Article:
Each of the participants then received a large version of the food pyramid, in Arabic, to put on their refrigerators, along with several other educational pamphlets. The rest of the session consisted of a thorough and easily understandable description of the various elements of the pyramid, with examples taken from Arabic meals. This was all connected not only to weight loss but to stability of glucose levels. There were numerous interruptions and questions. Some people took copious notes. But others shared their own opinions, perspectives, and jokes.
One of the points of discussion was about folk remedies that would miraculously control glucose level, thereby obviating the need for diet and exercise. One member of the audience told of drinking a tea made up from soaking berry leaves, and said that as long as he maintained this habit, he could eat all he wanted and maintain glucose level. And that the only reason he needed to stop is that the season changed and the leaves were no longer available. Somebody else chimed in to support this claim. Amal and Ala’ noted that there was no scientific evidence for the efficacy of such a treatment. Members of the audience argued that a lot of medicines came from such home remedies and they should not be ignored. Amal acknowledged that it was theoretically possible, but that no one knew the long term effects or potential toxic effects and until those are formally tested, such treatments could not be endorsed. Both she and Ala’ emphasized repeatedly that the information they were sharing was only material that had been clearly and scientifically established, and that this should be something that the group should keep in mind in spreading information.
Another interesting issue that arose was whether these nutrition ideas were for the patient himself/herself or would impact the entire family. Early in the session, a woman stated that she now cooks differently for herself than for other members of the family, and the session leaders suggested that she may wish to reconsider as she heard the rest of the presentation on nutrition, whereby she would learn of strategies that would make the meals nutritious and healthy without robbing them of taste. My own suggestion was to underscore that the vulnerability to this illness runs in families, and therefore the kids were at risk for developing it, and that a great gift that these women could give to their kids is to teach them a lifestyle that would help them prevent diabetes. Amal agreed and articulated these thoughts for the group.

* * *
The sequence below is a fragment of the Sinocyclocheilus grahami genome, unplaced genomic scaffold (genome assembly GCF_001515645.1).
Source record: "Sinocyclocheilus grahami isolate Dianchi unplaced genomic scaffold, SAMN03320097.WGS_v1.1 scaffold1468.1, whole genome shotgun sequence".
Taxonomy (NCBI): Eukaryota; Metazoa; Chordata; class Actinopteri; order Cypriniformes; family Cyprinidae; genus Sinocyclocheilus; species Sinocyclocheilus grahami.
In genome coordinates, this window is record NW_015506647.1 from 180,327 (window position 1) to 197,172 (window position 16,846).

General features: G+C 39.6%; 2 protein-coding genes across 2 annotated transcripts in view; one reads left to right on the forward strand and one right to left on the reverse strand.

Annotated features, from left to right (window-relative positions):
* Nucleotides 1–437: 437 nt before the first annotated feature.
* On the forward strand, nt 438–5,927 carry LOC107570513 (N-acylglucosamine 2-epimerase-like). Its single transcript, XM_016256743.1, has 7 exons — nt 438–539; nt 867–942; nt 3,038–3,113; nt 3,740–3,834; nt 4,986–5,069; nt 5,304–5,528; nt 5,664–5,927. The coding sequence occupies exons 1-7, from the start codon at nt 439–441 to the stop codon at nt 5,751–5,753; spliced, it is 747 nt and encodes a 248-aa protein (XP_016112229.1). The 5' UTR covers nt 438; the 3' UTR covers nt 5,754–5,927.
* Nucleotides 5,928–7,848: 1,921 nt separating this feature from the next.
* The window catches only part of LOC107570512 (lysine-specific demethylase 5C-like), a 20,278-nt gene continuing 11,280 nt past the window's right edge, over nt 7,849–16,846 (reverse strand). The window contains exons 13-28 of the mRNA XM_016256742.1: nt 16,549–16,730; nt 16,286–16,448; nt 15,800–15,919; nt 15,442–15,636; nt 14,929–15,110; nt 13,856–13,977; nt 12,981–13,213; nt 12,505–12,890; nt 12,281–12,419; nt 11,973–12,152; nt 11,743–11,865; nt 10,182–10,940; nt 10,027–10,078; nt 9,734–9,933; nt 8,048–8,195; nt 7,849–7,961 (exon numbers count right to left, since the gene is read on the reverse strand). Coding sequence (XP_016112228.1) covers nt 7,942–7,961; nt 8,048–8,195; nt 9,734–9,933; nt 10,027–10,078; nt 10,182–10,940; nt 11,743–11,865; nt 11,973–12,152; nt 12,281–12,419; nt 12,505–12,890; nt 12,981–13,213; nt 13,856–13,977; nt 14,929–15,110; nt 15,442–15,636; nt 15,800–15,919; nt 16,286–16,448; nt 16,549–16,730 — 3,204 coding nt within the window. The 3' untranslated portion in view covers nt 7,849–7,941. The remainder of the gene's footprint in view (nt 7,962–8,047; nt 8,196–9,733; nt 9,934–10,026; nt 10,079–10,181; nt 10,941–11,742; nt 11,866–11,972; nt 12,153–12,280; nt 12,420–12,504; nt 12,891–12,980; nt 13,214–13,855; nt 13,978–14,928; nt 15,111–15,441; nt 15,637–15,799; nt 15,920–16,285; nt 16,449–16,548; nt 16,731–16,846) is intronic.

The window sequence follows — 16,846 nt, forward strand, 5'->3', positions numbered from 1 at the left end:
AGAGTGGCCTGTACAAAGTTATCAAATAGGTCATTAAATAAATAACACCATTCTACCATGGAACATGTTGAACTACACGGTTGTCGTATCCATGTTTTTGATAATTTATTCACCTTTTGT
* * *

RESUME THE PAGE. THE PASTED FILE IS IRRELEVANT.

Throughout the session, an ongoing refrain from Ala’ and Amal was the weighing of choices: “Do I want to eat this more, or do I want to preserve my sight more?”; “Do I avoid exercise, or do I lose a foot?”. It startled me at first, but I could see that it was impactful and necessary. That it brought people back to their reality and the critical importance of controlling their eating habits and enhancing their activity. But it also underscored a central tenet of MCI—that of having the power to control one’s destiny.
As the session was ending, several members asked for a follow-up session on nutrition. It was clear that they were very interested in this topic, felt there was a great deal of information to absorb and wanted a second chance to learn more. Amal promised them that there would be further opportunities. Several people walked up to me and asked me for advice on various health issues. When I explained that I was not a physician but a scientist who studies brain diseases, they asked me for advice on those. They warmly invited me to return and talk to them about the brain.
I left the session feeling exhilarated. It was simply terrific and was also great fun! I was struck by the positive and friendly atmosphere, by the session leaders’ ability to communicate a great deal of complex information with clarity, by the engagement of the Microclinic members with the leaders and with the rest of the group, by the balance between maintaining group spirit and ensuring the transfer of critical information. I kept thinking about the goodness of fit between the MC concept and the nature of the Arab culture—not only the close knit social structure, but also people’s gregarious nature, their interest in sharing information and their real delight in having special knowledge derived from an authoritative source! Even though every member was coping with a chronic and potentially devastating illness, it was clear that they were in good spirits, feeling in charge and hopeful, and that these feelings were, indeed, contagious.
Huda Akil, PhD is the Gardner Quarton Distinguished University Professor of Neuroscience & Psychiatry, Co-Director & Senior Research Professor at the Molecular and Behavioral Neuroscience Institute at the University of Michigan, Ann Arbor. She also serves as a member of the board of directors for Microclinic International.